Stars fear fallout from Jimmy Savile scandal amid fears they could be implicated

Picture: Getty
Picture: Getty
Share this article
Have your say

DOZENS of celebrities who shot to fame in the 1960s and 1970s have enlisted the services of a public relations expert amid fears that they could be implicated in the deepening child abuse scandal surrounding Jimmy Savile, it was claimed yesterday.

Max Clifford, who represents a number of high-profile clients, said that a clutch of “huge names” from the world of entertainment are “frightened to death” of becoming embroiled in the controversy that has destroyed the reputation of the former BBC presenter and led to other prominent figures coming under scrutiny.

The scandal has prompted many stars to consult PR 'guru' Max Clifford. Picture: PA

The scandal has prompted many stars to consult PR 'guru' Max Clifford. Picture: PA

The celebrities “never asked for anybody’s birth certificate” during an era when they had “young girls throwing themselves at them,” Clifford said.

“All kinds of things went on, and I do mean young girls throwing themselves at them in their dressing rooms at concert halls, at gigs, whatever. They never asked for anybody’s birth certificate and they were young lads … suddenly everyone’s dream was a reality,” he said.

“We are talking about a lot of people that were huge names in the 60s and 70s and a lot of them barely remember what they did last week, genuinely. For them to try and recount what happened in a dressing room in 1965 or 1968 or 1972, genuinely they are frightened to death.”

Clifford’s remarks came as Savile’s closest relatives broke their silence yesterday to express horror at how he could have devoted his life to doing “the most good and most evil at the same time”.

Savile’s family said they had been left in “turmoil” by the succession of victims targeted by the one-time DJ, but conceded that their “own despair and sadness does not compare to that felt” by those who had been abused by him.

In a statement released by Savile’s nephew, Roger Foster, the family of the late television star asked: “How could the person we thought we knew and loved do such a thing? Why would a man who raised so much money for charity, who gave so much of his own time and energy for others, risk it all doing indecent criminal acts? How could anyone live their life doing the ‘most good and most evil’ at the same time?”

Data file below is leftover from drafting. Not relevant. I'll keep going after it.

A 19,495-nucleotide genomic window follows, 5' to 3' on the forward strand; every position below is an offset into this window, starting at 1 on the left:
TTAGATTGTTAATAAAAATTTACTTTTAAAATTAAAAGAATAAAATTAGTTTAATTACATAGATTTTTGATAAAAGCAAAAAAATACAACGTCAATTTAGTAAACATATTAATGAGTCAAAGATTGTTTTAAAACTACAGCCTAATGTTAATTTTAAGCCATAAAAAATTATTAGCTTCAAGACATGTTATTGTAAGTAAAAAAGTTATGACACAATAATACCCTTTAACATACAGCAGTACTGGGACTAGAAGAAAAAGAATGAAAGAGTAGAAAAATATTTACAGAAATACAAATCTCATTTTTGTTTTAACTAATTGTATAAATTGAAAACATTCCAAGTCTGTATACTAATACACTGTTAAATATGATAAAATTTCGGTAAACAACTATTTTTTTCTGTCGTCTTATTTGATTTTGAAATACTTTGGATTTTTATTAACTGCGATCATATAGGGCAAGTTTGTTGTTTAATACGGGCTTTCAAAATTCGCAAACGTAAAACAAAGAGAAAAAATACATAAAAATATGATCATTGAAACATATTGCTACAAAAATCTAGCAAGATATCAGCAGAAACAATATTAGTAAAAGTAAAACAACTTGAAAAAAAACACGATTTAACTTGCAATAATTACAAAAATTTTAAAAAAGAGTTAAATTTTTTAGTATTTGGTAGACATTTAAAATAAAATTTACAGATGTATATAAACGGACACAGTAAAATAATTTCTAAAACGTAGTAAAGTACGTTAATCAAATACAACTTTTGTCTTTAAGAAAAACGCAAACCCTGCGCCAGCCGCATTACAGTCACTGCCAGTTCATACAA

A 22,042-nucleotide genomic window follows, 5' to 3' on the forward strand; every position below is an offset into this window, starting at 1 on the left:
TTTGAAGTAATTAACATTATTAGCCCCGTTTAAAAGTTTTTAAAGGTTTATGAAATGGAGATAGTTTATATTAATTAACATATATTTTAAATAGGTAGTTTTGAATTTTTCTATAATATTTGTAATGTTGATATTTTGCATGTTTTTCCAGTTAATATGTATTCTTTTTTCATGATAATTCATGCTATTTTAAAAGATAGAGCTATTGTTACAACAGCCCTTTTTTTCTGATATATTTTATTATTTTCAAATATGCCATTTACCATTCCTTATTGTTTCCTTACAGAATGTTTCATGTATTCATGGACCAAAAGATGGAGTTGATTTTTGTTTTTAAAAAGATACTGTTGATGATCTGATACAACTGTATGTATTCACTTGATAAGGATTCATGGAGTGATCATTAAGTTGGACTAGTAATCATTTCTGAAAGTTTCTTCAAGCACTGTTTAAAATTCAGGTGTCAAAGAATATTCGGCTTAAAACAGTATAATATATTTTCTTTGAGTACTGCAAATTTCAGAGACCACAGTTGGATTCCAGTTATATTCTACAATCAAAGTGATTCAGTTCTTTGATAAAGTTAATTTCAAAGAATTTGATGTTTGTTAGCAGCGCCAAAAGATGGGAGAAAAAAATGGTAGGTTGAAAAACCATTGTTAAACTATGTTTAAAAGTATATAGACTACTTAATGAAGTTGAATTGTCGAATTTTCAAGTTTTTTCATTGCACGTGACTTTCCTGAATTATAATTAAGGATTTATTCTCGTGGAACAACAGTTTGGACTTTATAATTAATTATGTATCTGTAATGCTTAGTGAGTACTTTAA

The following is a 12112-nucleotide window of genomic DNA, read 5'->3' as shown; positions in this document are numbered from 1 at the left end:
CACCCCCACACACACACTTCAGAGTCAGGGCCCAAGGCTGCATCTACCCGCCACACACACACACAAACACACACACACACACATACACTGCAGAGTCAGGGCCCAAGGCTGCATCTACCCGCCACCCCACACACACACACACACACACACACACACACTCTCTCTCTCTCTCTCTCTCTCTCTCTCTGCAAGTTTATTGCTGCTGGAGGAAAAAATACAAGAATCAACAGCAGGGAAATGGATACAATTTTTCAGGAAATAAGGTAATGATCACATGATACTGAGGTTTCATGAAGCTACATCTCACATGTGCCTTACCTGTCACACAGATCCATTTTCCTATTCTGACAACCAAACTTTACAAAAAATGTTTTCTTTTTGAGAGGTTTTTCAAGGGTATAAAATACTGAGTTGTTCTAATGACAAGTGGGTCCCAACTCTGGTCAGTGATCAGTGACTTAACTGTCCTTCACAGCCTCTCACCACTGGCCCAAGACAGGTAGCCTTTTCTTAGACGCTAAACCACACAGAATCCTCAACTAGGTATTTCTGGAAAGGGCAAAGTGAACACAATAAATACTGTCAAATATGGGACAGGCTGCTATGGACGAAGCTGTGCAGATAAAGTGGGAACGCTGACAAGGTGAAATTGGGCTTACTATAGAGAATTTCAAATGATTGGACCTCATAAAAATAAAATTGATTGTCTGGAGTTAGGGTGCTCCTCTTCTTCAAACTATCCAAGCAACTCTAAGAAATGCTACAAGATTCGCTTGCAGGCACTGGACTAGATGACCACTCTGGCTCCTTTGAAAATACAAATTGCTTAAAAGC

The family said their “thoughts” and “prayers” were with those who had suffered abuse, explaining: “We recognise that even our own despair and sadness does not compare to that felt by the victims.” They added their “feelings are in turmoil” as they await the next turn of events.

As Scotland Yard’s investigation continues, the National Society for the Prevention of Cruelty to Children said it has so far received 190 calls directly relating to Savile which have been passed to police. Peter Watt, director of the charity’s helpline, said that the service “has never dealt with so many allegations against one individual,” with calls about him “still coming in thick and fast and show little sign of slowing down”.

The investigation into Savile is now thought to involve around 300 potential victims, with more coming forward every day.

It emerged yesterday that the most senior cleric in the Roman Catholic Church in England and Wales has written to Rome to ask if the Vatican could investigate whether the papal honour awarded to Savile for his charitable works could be posthumously removed and its effects nullified. Savile was made a Knight Commander of St Gregory the Great by Pope John Paul II in 1990.

A spokesman for the Archbishop of Westminster, the Most Reverend Vincent
Nichols, said the letter was written in response to “the deep distress of all those who have suffered abuse” and “the disquiet at Mr Savile’s name remaining on papal honours lists”.

Peter Kearney, director of the Scottish Catholic Media Office, said: “Although it is understood that knighthoods fall when the person dies, the decision by the Archbishop of Westminster to request that the award is posthumously removed and its effects nullified is completely appropriate.”

However, the Vatican’s official spokesman, Father Federico Lombardi, said while the honour “should certainly not have been bestowed” in light of the scandal, it could not be removed.

He explained: “As there does not exist any permanent official list of persons who have received papal honours in the past, it is not possible to strike anyone off a list that does not exist. The names of recipients of papal honours do not appear in the pontifical year book and the honour expires with the death of the individual.

“The most important thing, therefore, is to reaffirm the church’s condemnation of all forms of sexual abuse, and particularly abuse of minors, as extremely grave crimes. The Holy See is adamant on this point.”